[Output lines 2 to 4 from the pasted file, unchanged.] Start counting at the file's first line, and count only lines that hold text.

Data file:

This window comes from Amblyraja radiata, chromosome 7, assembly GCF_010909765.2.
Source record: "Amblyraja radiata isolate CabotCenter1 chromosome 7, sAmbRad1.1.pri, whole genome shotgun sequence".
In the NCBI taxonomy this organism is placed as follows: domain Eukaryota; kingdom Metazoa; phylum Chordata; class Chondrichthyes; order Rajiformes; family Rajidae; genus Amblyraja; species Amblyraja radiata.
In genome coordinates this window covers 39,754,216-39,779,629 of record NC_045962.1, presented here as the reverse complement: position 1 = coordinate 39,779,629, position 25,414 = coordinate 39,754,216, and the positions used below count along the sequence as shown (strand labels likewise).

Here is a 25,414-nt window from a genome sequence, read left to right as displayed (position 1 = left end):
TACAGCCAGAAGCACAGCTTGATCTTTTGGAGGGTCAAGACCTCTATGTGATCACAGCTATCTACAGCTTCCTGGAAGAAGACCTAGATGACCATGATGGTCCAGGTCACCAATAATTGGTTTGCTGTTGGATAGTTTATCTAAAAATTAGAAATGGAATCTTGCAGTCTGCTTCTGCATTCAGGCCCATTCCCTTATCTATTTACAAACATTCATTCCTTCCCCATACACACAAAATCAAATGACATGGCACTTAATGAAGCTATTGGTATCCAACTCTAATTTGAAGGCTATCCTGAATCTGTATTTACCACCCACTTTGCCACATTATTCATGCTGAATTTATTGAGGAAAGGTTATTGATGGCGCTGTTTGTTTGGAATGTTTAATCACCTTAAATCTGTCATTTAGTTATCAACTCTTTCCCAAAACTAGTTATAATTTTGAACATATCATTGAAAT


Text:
Source record: "Amblyraja radiata isolate CabotCenter1 chromosome 7, sAmbRad1.1.pri, whole genome shotgun sequence".
In the NCBI taxonomy this organism is placed as follows: domain Eukaryota; kingdom Metazoa; phylum Chordata; class Chondrichthyes; order Rajiformes; family Rajidae; genus Amblyraja; species Amblyraja radiata.
In genome coordinates this window covers 39,754,216-39,779,629 of record NC_045962.1, presented here as the reverse complement: position 1 = coordinate 39,779,629, position 25,414 = coordinate 39,754,216, and the positions used below count along the sequence as shown (strand labels likewise).